In India Clashes as Kashmir marks key anniversary

Government forces threw tear gas and clashed with stone-throwing protesters in Indian Kashmir on Saturday, as the volatile Himalayan region marked the anniversary of a hugely popular rebel leader's death.

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Paramilitary troops patrol the deserted streets of Srinagar as Indian Kashmir marks the first anniversary of a hugely popular rebel leader's death play

Paramilitary troops patrol the deserted streets of Srinagar as Indian Kashmir marks the first anniversary of a hugely popular rebel leader's death

(AFP)
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Government forces threw tear gas and clashed with stone-throwing protesters in Indian Kashmir on Saturday, as the volatile Himalayan region marked the anniversary of a hugely popular rebel leader's death.

Thousands of troops have fanned out across Indian-administered Kashmir, where authorities have imposed a widespread curfew and cut off all internet services after separatist leaders called for a week of demonstrations.

Disputed Kashmir has seen an explosion of protests against Indian rule since government forces shot and killed Burhan Wani a year ago.

The death of the charismatic 23-year-old, who had built up a big following on social media, sparked an outpouring of grief and anger that spilled into the streets and led to months of clashes with security forces.

Nearly 100 people died in the months that followed and many more sustained serious eye injuries from the pellet guns used by government forces to quell the protests.

Separatist leaders -- most of whom were either detained or confined to their homes in the run-up to the anniversary -- had called for a week of protests from Saturday to mark Wani's death.

All roads leading to the rebel leader's home town of Tral in south Kashmir have been closed and authorities have seized thousands of motorbikes to prevent people travelling between villages in the area.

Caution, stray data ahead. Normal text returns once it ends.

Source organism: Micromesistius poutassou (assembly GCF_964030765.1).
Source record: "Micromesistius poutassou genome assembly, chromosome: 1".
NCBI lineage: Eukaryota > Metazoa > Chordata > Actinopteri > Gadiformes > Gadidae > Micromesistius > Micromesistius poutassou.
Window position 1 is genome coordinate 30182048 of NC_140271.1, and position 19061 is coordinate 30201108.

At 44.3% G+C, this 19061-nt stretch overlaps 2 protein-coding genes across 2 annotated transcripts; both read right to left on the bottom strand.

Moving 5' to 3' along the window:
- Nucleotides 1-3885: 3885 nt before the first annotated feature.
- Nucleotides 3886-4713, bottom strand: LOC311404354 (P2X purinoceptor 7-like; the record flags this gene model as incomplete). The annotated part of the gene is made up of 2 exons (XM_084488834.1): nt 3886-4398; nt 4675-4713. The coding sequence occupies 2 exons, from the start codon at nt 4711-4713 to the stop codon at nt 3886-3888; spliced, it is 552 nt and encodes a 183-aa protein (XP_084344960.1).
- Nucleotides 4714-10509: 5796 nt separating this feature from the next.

Witnesses and police said clashes broke out when protesters tried to reach the family home on Saturday morning and were blocked by government forces.

Police fired tear gas canisters when protesters threw rocks at them -- an increasingly common tactic in the region.

Wani's father said there was a huge military presence outside the family home.

"There were so many soldiers outside I couldn't go out. It wasn't possible for me to visit my son's grave today," Muzzafar Wani told AFP by phone.

Around a dozen protesters were injured, one of them critically, when government forces fired pellet guns into a crowd of protesters in the town of Shopian in south Kashmir.

The crowd became angry when troops entered a mosque to remove a sound system that was being used to play songs calling for a free Kashmir.

Cross-border shelling

The anniversary comes at a time of heightened tensions along the Line of Control, the de-facto border that divides the disputed Himalayan territory between India and Pakistan.

Indian paramilitary troops stop and search Kashmiri commuters in Srinagar play

Indian paramilitary troops stop and search Kashmiri commuters in Srinagar

(AFP)

On Saturday India said a soldier who was home on leave and his wife had been killed and several other civilians injured in cross-border shelling by Pakistani troops.

Pakistan said two of its civilians had been killed in firing from the Indian side, one of them a 22-year-old woman. It said it had lodged an official protest with the Indian envoy.

Kashmir, divided between India and Pakistan since 1947, is one of the most heavily militarised spots on Earth with a long history of conflict.

Both countries claim the territory in full, and have fought two wars over it.

The mountainous region is home to dozens of armed groups fighting for independence or a merger of the territory with Pakistan.

But since Wani's death, civilians have played an increasingly active role in the rebellion against Indian rule.

In parts of south Kashmir -- the epicentre of the renewed insurgency -- villagers began intervening in anti-militant raids, throwing stones at government forces to create a distraction and give the rebels a chance to flee.

"It is a direct confrontation now," said Kashmiri historian Sidiq Wahid.

"Public anger and defiance has reached levels never seen in Kashmir before."

The streets of the main city of Srinagar were deserted on Saturday, with all shops and businesses closed.

One senior police official told AFP authorities had not ordered an official curfew in the city, but had invoked a colonial-era law that bans assembly of more than four people and is often used to prevent rioting.

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